The February issue of Headache reported a study that confirms the findings of previous studies that there is a significant association between juvenile stroke and migraine in women. The researchers involved 160 consecutive patients, less than 46years of age with first-ever ischaemic stroke or transient ischaemic attack and 160 strictly sex- and age-matched controls, in the study. They excluded patients who were suffering from arterial dissection, brain haemorrhage, cranial sinus thrombosis, lacunar stroke or migrainous infarction.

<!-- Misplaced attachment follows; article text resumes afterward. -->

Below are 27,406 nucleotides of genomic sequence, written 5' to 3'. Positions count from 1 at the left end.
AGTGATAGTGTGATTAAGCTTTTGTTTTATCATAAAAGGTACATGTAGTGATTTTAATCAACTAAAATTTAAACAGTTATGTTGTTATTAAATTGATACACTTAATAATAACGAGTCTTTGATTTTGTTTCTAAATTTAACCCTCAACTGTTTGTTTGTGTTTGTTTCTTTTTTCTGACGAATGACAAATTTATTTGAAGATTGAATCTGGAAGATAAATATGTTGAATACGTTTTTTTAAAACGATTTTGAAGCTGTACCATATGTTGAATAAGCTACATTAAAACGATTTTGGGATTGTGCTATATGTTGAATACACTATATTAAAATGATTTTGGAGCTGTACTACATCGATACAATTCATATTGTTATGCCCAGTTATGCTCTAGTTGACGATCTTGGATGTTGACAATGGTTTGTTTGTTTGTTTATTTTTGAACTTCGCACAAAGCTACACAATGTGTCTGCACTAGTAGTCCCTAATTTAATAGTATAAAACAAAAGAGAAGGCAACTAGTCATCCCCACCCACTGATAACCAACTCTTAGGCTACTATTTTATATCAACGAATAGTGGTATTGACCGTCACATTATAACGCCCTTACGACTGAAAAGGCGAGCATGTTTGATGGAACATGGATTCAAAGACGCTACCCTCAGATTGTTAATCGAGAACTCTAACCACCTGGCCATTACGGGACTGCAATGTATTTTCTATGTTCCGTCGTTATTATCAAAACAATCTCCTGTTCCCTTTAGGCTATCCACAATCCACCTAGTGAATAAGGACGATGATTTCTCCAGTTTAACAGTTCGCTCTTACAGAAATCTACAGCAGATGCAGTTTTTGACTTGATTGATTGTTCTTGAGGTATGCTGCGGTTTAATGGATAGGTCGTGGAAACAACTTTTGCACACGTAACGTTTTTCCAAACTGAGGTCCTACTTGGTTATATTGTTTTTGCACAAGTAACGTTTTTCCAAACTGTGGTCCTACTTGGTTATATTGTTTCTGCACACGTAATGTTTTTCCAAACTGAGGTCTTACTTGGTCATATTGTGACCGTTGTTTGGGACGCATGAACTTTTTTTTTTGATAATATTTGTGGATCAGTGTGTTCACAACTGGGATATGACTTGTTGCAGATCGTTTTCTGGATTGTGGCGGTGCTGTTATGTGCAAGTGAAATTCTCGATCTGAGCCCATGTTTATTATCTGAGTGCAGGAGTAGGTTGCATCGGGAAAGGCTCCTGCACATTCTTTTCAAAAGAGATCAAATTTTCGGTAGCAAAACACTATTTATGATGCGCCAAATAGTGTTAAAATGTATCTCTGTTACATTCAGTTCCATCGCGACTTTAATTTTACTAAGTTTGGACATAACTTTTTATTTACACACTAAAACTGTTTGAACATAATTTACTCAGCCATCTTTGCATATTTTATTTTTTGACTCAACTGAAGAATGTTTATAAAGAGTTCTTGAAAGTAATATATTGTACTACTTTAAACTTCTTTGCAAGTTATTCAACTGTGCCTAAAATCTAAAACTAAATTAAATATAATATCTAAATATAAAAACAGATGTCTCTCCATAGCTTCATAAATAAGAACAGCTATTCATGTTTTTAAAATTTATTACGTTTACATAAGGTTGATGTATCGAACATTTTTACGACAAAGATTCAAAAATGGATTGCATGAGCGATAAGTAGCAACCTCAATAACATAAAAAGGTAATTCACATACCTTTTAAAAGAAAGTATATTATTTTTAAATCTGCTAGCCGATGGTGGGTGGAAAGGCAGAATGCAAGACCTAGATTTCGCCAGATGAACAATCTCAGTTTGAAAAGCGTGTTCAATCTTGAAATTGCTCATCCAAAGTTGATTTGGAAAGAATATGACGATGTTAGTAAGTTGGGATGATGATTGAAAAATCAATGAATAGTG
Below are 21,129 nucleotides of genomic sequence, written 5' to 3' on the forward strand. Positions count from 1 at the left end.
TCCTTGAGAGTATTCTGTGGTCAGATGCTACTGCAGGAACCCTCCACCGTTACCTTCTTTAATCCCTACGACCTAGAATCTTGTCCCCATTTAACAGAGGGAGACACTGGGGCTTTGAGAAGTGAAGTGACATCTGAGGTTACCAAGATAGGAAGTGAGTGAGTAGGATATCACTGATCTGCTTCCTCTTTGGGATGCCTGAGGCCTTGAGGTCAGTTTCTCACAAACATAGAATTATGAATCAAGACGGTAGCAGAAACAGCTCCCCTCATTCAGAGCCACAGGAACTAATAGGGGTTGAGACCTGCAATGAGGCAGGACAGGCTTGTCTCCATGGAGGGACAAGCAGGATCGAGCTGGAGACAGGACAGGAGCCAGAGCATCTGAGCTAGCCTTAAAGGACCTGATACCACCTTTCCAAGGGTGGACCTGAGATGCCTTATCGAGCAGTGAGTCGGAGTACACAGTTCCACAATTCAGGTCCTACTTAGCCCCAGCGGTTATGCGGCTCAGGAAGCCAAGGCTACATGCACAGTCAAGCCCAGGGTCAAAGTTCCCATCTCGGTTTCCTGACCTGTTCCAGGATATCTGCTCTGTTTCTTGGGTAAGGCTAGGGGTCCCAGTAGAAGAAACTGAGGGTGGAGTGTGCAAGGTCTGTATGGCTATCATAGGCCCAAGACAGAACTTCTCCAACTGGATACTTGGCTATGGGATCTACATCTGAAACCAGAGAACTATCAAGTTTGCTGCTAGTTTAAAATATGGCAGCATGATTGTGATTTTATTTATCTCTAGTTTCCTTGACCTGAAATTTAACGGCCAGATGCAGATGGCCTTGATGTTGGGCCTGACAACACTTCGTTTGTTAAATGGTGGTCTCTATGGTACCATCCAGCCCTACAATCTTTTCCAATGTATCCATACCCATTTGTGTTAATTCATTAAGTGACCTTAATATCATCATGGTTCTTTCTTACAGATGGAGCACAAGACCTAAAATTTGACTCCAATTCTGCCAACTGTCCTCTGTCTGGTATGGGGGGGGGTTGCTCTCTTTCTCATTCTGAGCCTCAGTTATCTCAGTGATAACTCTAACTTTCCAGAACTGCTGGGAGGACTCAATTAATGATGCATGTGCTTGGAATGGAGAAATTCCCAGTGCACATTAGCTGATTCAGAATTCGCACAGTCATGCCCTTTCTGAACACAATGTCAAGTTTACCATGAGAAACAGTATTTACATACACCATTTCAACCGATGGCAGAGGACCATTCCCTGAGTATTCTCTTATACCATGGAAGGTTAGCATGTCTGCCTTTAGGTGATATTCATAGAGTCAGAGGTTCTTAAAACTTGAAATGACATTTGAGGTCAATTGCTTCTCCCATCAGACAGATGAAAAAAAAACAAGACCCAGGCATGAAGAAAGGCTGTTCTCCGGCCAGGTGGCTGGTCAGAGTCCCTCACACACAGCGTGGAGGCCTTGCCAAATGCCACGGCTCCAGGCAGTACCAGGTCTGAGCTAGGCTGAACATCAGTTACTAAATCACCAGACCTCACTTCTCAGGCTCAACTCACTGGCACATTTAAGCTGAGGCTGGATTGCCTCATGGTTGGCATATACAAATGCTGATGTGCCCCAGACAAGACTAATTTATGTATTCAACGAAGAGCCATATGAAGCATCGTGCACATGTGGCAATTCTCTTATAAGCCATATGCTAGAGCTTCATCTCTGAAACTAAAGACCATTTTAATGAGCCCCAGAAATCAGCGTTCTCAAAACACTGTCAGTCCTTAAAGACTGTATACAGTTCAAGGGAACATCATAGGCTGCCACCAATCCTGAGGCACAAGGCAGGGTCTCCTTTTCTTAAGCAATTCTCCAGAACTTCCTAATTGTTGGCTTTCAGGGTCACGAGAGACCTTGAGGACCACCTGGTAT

The investigators found that, for the total population, migraine was a significant risk factor for juvenile stroke, with an odds ratio of 2.11. For the subgroups - below the age of 35years and the female subgroup - the odds ratio was higher at 3.26 and 2.68 respectively.
The investigators believed that the data suggested that migraine was an even more significant risk factor for patients aged less than 35 years of age. They added that migraine was found to be independent from other vascular risk factors, from aetiology and from the territory of stroke.